Appendectomies no threat to fertility, study says
Last Updated: 2012-06-28 16:30:16 -0400 (Reuters Health)
By Frederik Joelving
NEW YORK (Reuters Health) - Getting an appendectomy doesn't seem to hurt a woman's chance of having babies, according to a new study that contradicts long-held beliefs among fertility experts.
In fact, UK researchers found women who'd had their appendix removed were more likely to get pregnant later on than women who hadn't had the common surgery.
Dr. Alan B. Copperman, who heads the division of reproductive endocrinology at Mount Sinai Medical Center in New York and was not involved in the new work, called the results "reassuring."
"We always assume that appendectomy is a risk factor for infertility," he told Reuters Health. "This study showed us it wasn't necessarily the appendectomy that put patients at risk."
Still, he warned, "I would not conclude that your fertility is enhanced by appendectomy."
The procedure is one of the most common surgeries in the U.S. and is usually done to treat appendicitis, a potentially life-threatening inflammation of the appendix.
One in 14 people nationally will have appendicitis at some point in their life. It most commonly occurs in young people age 10 to 30.
Ruptured appendixes and bad pelvic infections after appendectomies are known to increase the risk of infertility. Some reports have also suggested the appendectomy itself might hurt a woman's fertility, presumably because it could leave scar tissue sticking to the fallopian tubes, snagging the egg on its way to the uterus.
"A lot of patients thought they would become infertile after appendicectomy (appendectomy)," said Dr. Sami Shimi, a surgeon at the University of Dundee in Scotland, who worked on the new study. "But when I looked at the reports supporting this, they were really weak."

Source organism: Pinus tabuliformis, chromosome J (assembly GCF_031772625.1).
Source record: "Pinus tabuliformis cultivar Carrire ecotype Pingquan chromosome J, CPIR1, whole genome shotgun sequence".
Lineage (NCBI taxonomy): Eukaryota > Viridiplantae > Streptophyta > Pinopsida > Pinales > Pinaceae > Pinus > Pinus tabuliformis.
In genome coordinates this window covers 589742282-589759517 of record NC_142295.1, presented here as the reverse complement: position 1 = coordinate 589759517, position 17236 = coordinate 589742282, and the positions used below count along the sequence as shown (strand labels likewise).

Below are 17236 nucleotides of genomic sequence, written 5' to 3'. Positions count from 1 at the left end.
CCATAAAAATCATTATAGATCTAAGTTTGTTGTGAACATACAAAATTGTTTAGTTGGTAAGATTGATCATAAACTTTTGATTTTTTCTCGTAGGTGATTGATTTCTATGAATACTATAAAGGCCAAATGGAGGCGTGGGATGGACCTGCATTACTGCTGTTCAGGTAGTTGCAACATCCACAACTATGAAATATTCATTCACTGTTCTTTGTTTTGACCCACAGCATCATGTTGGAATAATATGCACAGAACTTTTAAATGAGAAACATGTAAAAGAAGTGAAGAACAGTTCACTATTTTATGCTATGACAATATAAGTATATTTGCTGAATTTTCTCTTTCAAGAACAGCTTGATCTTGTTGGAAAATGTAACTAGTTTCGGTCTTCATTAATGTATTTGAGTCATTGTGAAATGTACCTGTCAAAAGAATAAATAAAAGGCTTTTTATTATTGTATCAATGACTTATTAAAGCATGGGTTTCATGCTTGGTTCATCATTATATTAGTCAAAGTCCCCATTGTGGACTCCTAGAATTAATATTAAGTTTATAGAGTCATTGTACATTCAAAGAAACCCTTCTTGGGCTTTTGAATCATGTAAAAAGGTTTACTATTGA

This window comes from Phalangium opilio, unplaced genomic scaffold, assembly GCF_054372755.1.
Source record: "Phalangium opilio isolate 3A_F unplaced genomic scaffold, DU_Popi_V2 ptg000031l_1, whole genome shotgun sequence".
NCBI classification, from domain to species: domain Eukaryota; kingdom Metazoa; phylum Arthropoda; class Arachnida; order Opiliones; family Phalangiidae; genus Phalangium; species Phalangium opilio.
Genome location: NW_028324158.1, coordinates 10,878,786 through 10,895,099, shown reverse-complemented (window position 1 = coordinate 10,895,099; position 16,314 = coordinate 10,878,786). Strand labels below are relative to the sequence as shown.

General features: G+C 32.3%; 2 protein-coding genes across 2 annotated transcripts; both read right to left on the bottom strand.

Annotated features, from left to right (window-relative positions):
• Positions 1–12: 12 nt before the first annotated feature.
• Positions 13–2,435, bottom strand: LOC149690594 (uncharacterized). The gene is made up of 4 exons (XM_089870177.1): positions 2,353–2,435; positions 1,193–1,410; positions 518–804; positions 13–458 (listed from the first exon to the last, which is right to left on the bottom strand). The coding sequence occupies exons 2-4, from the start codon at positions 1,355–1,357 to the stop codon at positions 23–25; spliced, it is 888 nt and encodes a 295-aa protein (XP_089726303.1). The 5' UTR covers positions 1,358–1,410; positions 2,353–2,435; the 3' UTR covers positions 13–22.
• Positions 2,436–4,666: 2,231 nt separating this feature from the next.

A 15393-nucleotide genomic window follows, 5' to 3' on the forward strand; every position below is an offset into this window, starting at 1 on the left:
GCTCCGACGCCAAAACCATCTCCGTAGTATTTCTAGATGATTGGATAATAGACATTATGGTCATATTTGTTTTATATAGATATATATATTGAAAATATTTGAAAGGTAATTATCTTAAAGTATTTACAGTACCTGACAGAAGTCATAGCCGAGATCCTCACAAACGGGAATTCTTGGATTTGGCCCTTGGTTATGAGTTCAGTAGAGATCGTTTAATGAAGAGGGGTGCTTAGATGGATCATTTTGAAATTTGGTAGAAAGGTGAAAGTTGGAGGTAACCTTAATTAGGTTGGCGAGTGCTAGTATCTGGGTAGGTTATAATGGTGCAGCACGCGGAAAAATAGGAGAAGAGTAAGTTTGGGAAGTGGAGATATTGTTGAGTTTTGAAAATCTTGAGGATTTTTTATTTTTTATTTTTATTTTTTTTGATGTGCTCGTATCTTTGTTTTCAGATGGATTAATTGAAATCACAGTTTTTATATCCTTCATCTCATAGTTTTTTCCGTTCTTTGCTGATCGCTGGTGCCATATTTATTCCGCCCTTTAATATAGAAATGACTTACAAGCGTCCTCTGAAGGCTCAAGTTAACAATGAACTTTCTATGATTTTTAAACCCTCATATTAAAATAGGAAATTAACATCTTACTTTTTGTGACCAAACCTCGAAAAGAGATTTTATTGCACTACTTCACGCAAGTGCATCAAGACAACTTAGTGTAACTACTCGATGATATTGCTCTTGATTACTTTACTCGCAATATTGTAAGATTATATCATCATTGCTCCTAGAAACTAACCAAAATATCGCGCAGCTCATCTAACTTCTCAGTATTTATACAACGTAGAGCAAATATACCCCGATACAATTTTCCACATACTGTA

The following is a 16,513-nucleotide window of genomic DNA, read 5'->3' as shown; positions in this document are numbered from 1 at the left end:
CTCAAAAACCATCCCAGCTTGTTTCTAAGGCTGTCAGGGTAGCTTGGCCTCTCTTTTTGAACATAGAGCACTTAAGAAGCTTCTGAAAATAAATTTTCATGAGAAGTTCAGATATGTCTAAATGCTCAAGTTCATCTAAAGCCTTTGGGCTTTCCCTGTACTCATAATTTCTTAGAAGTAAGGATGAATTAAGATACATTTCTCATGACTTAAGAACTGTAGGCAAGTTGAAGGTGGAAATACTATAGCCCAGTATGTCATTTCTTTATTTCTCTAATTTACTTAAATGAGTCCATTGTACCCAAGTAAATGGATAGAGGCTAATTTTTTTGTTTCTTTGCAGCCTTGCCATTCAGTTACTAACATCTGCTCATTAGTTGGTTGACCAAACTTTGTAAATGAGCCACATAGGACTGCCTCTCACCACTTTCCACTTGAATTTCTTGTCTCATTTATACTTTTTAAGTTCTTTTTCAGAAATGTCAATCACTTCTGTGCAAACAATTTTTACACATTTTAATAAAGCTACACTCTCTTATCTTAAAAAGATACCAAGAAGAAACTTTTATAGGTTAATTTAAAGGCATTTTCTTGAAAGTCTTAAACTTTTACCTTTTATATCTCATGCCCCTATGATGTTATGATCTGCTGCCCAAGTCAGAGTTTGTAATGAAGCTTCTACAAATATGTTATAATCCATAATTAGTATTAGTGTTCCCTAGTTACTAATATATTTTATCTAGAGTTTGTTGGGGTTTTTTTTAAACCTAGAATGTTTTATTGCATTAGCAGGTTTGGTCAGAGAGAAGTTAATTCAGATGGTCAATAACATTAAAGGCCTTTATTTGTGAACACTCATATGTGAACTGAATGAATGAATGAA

He and his colleagues decided to do a bigger study, using a limited patient database. They were taken aback by the results.
"I was completely surprised that patients who had had an appendicectomy or appendicitis were more fertile, they had more subsequent pregnancies," Shimi told Reuters Health. "And I thought, OK, I have done something wrong here."
So the team tapped into one of the world's largest digital repositories of medical records from primary care, the General Practice Research Database from the UK.
Out of more than 76,000 women who'd undergone an appendectomy, 39 percent had a first pregnancy in the decade following the procedure, according to results published in the journal Fertility and Sterility.
The rate for twice as many women who hadn't had the surgery was only 28 percent. Although the follow-up time was slightly shorter for this group, the fertility gap remained after accounting for age, birth control use, number of previous hospitalizations and other factors.
But Copperman cautioned against making too much of that finding.
"When you go back and retrospectively look at even really large databases, you wonder whether there are confounding factors or biases that cloud the results," he said.
Shimi and his colleagues are still scratching their heads over the strange finding and are currently working to find out if it's a real biological phenomenon or if there is something unique about women who get appendectomies.
For now, Shimi said, what seems certain is that women shouldn't fret about fertility problems if they need an appendectomy.
"That fear is unfounded," the researcher said.
SOURCE: http://bit.ly/L2v0eB Fertility and Sterility, online June 7, 2012.